Excel skills

Excel
New answer on Apr 22, 2022
5 Answers
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Anonymous A asked on Apr 21, 2022

Hi all! Kicking off at one of the MBBs soon. Understand there will be powerpoint and excel training. Can anyone please advise what home prep is best to do beforehand? How strong excel modelling skills are required e.g. making balance sheet balance, DCF, LBO models or just knowledge of the basic formulas (vlookup, choose, indexmatch etc.)

Thanks!

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Florian
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replied on Apr 21, 2022
#1 rated McKinsey Case and PEI Coach | 5 years at McKinsey | Mentorship Approach | 120+ McK offers in 18 months

Hey there,

If you are interested in preparing for your new role, I'd suggest the following:

95% of your work in Excel will be covered by

  • vlookups
  • index match
  • pivot tables

Unless you are specifically hired as a financial analyst or a consultant in the corporate finance or PE practice, you are not expected to create any more advanced financial models. Usually, for each, the firm has its own training materials and preferred way of structuring those anyway.
 

When I got the offer some years ago I did the same. I reached out to people I knew in McKinsey and people who interviewed me to ask: what can I do to make the start easier? how can I prepare?

The answer from everyone was: Relax! Enjoy your time before you start and don't think about it. You will figure it out on the job. I followed that advice and it made sense to me once I joined.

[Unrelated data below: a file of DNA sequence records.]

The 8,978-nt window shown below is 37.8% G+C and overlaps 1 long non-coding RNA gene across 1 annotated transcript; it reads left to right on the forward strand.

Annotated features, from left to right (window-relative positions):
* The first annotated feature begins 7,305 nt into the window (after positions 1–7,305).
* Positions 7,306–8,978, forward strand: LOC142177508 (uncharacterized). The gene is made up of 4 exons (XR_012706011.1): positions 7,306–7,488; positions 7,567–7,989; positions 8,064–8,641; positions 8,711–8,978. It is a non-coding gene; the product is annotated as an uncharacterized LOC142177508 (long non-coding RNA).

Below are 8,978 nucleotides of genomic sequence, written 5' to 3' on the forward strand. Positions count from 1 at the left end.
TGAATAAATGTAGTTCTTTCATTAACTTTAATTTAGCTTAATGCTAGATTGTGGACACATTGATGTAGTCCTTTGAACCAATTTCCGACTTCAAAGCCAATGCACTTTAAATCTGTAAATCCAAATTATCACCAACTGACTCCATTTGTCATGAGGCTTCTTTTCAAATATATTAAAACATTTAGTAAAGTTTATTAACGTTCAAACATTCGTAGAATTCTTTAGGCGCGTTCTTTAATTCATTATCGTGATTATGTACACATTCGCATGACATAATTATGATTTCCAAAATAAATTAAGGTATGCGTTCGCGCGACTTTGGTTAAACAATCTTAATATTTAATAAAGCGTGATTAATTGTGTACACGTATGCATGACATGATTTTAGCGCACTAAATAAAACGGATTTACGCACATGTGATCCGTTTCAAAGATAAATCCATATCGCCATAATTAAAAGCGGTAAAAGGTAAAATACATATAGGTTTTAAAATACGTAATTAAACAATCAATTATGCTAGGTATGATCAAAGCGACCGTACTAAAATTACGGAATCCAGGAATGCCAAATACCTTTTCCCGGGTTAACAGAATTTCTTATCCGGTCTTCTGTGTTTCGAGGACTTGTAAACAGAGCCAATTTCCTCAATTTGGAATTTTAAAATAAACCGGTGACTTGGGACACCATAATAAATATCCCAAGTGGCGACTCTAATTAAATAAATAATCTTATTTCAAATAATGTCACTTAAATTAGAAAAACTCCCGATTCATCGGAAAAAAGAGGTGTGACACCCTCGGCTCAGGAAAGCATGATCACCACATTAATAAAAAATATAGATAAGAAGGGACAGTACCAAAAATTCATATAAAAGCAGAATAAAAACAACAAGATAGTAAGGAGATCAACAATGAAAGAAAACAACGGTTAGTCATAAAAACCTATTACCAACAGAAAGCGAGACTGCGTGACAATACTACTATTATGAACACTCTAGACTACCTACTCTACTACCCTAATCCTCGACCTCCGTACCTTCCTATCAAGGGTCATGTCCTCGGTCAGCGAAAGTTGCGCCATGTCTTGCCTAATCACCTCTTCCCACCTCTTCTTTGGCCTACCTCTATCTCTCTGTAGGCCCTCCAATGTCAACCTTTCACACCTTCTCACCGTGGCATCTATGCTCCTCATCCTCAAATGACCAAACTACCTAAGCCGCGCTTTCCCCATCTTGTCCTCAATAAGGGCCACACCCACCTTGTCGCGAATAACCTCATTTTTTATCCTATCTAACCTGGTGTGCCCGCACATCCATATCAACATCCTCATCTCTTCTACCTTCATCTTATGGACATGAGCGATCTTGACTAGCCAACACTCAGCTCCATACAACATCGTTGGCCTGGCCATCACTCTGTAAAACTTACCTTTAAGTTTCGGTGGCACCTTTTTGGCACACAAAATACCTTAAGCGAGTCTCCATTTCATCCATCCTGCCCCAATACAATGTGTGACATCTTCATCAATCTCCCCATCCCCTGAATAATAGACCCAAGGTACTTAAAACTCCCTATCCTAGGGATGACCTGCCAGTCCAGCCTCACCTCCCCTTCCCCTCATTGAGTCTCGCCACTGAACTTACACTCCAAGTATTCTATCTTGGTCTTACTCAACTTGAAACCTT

When you start at MBB there are 2 ways to learn:

  1. Formal training. The formal training sessions/ weeks/ days in the beginning, are nice, however, they are more for networking and meeting your peers. You learn some interesting concepts and get some useful tips from more experienced consultants BUT
  2. Constant and implicit learning on the job is where it's at. No matter if you are a newcomer or a veteran after 2 years, you will always find yourself on a steep learning curve. As soon as you barely mastered one skill or the skills needed for one level in the hierarchy, you will take care of things, which are expected from a more senior colleague. This cycle never ends. You are expected to learn on the job, learn from your colleagues, your mentors, sometimes even the client. So basically a newly promoted Engagement Manager has the same 'struggle' as a new-hire Business Analyst. They both need to work in a completely new environment and role.